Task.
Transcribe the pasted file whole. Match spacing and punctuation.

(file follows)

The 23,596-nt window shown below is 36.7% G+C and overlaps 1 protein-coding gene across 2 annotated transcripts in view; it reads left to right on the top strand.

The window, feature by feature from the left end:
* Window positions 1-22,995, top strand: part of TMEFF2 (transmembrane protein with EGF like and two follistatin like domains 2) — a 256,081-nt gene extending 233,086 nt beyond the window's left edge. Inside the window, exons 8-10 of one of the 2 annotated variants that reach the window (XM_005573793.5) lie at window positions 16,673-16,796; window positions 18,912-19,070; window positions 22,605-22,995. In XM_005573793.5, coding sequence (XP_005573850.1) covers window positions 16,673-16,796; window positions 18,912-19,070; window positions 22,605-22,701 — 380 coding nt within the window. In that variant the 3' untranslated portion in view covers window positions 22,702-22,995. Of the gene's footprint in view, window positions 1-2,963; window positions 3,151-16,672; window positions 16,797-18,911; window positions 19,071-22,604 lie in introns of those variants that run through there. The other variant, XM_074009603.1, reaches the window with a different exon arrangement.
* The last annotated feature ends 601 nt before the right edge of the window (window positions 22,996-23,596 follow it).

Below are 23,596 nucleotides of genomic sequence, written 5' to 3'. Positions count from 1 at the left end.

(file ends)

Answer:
The 23,596-nt window shown below is 36.7% G+C and overlaps 1 protein-coding gene across 2 annotated transcripts in view; it reads left to right on the top strand.

The window, feature by feature from the left end:
* Window positions 1-22,995, top strand: part of TMEFF2 (transmembrane protein with EGF like and two follistatin like domains 2) — a 256,081-nt gene extending 233,086 nt beyond the window's left edge. Inside the window, exons 8-10 of one of the 2 annotated variants that reach the window (XM_005573793.5) lie at window positions 16,673-16,796; window positions 18,912-19,070; window positions 22,605-22,995. In XM_005573793.5, coding sequence (XP_005573850.1) covers window positions 16,673-16,796; window positions 18,912-19,070; window positions 22,605-22,701 — 380 coding nt within the window. In that variant the 3' untranslated portion in view covers window positions 22,702-22,995. Of the gene's footprint in view, window positions 1-2,963; window positions 3,151-16,672; window positions 16,797-18,911; window positions 19,071-22,604 lie in introns of those variants that run through there. The other variant, XM_074009603.1, reaches the window with a different exon arrangement.
* The last annotated feature ends 601 nt before the right edge of the window (window positions 22,996-23,596 follow it).

Below are 23,596 nucleotides of genomic sequence, written 5' to 3'. Positions count from 1 at the left end.